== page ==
Danger to children: Steve Oxborrow in one of his promotional pictures for his martial arts training
A MARTIAL arts teacher who sexually abused a child in the New Forest has been handed an unlimited hospital order.
Judge Gary Burrell said Steve Oxborrow was “dangerous, particularly to children”
after a court heard how he groomed his child victim by spinning tales of a bizarre and terrifying world.
Charlie Gabb, prosecuting, told jurors: “Whether he believed it or not, he was telling this young girl there were black shadows and red scorpions and they would get you and that he would protect her.
“And he would give her lurid details about black shadows. He gave them numbers, he gave them names, and they had girlfriends.
“He told her and she believed him and you can see if you do that to someone, you have power and control.
“He was abusing his position of trust, manipulating this young girl, vulnerable as she was, and filling her with ideas and using her effectively as a sexual outlet.
“He had convinced her that he loved her.
Eventually, Mr Gabb said Oxborrow then began French kissing the girl, encouraging her to commit indecent acts before having full sexual intercourse in New Milton.
He also texted obscene pictures of himself to the girl.
The abuse, which took place over an eight month period, came to light when her parents discovered she was in touch with Oxborrow on her mobile. He was then arrested and interviewed and admitted sexual relations although denied raping her. Photographs of his victim were found on his computer.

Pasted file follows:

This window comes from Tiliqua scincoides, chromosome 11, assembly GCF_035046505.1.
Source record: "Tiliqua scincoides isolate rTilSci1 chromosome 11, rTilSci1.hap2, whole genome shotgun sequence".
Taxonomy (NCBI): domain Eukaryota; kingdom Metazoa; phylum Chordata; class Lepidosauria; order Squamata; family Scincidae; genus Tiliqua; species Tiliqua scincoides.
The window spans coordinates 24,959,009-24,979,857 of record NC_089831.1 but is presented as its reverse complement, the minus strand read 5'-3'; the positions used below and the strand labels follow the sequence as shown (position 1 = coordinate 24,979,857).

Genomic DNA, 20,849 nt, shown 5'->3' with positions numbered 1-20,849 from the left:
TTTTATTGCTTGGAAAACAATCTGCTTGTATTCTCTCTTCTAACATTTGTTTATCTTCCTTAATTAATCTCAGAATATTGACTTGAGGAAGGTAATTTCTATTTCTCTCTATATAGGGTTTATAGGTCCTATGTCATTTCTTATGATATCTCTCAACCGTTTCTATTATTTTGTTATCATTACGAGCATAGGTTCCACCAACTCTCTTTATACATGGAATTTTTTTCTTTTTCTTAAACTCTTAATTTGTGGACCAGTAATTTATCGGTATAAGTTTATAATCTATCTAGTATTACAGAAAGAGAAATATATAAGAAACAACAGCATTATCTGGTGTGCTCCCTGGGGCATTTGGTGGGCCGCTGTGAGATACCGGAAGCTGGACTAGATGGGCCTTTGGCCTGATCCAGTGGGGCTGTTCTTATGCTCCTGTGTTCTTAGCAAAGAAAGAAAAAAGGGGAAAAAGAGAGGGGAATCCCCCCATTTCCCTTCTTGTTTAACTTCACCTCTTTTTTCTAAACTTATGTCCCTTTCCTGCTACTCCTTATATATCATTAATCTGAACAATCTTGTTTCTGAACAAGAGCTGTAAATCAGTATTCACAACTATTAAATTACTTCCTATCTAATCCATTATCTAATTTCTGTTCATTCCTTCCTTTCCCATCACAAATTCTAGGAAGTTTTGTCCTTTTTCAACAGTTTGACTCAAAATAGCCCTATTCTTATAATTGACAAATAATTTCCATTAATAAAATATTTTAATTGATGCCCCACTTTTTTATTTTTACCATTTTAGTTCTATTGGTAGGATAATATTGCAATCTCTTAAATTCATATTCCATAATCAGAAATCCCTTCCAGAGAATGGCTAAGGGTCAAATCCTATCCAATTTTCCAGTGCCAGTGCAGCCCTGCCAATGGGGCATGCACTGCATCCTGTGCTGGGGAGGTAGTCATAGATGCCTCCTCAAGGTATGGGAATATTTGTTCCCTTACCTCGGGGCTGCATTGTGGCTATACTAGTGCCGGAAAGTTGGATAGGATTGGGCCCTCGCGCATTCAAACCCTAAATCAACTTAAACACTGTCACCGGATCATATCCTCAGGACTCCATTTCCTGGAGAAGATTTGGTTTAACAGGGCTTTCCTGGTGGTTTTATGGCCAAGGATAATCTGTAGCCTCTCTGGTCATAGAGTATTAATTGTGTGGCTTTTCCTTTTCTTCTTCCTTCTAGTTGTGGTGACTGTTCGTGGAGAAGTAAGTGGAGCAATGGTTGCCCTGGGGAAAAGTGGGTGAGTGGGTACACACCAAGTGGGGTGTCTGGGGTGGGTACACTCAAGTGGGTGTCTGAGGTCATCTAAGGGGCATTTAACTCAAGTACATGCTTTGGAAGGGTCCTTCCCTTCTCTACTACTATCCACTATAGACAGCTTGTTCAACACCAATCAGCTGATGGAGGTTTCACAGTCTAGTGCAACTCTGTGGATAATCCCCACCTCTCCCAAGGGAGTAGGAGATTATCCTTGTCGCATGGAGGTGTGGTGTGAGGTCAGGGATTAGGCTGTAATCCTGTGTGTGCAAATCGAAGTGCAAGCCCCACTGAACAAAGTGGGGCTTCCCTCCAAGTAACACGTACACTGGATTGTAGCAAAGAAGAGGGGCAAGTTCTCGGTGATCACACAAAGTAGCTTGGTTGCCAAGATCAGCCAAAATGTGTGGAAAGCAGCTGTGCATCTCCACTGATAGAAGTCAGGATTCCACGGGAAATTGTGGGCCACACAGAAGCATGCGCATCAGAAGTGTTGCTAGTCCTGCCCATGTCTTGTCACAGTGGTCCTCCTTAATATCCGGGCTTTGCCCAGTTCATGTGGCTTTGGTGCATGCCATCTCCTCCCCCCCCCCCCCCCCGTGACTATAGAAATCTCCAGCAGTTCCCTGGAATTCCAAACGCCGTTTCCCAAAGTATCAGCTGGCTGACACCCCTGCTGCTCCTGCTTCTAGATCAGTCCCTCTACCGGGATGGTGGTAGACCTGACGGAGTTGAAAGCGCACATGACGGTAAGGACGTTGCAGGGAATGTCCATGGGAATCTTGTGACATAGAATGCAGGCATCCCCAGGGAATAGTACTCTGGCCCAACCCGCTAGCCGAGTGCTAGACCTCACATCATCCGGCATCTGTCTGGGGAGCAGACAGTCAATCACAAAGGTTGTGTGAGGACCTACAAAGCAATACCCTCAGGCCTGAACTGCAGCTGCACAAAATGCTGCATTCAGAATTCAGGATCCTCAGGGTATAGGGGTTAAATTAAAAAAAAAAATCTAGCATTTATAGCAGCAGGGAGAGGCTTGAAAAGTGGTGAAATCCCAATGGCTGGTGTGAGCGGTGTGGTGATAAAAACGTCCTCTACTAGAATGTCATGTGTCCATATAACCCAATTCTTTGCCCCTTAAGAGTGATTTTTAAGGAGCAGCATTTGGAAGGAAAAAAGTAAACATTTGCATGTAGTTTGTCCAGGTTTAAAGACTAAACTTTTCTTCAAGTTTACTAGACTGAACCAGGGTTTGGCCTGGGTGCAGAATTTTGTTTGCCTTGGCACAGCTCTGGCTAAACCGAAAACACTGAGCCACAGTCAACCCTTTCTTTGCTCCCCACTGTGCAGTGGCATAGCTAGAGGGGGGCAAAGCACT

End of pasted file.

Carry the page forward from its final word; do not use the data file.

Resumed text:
Judge Burrell accepted Oxborrow, 24, of Wilverley Road, New Milton, was mentally ill, suffering a psychotic illness, and unable to enter a plea.
But he had instructed a jury to establish whether the defendant had committed the acts, rather than finding him guilty.
The jury found that he had committed a string of sexual abuse charges, including sexual assault, inciting a child to engage in sexual activity and possession of indecent photographs.
Judge Burrell handed down an unlimited hospital order, under the provisions of the Mental Health Act 1983.
It means he will stay at the hospital until a successful application is made to a mental health tribunal.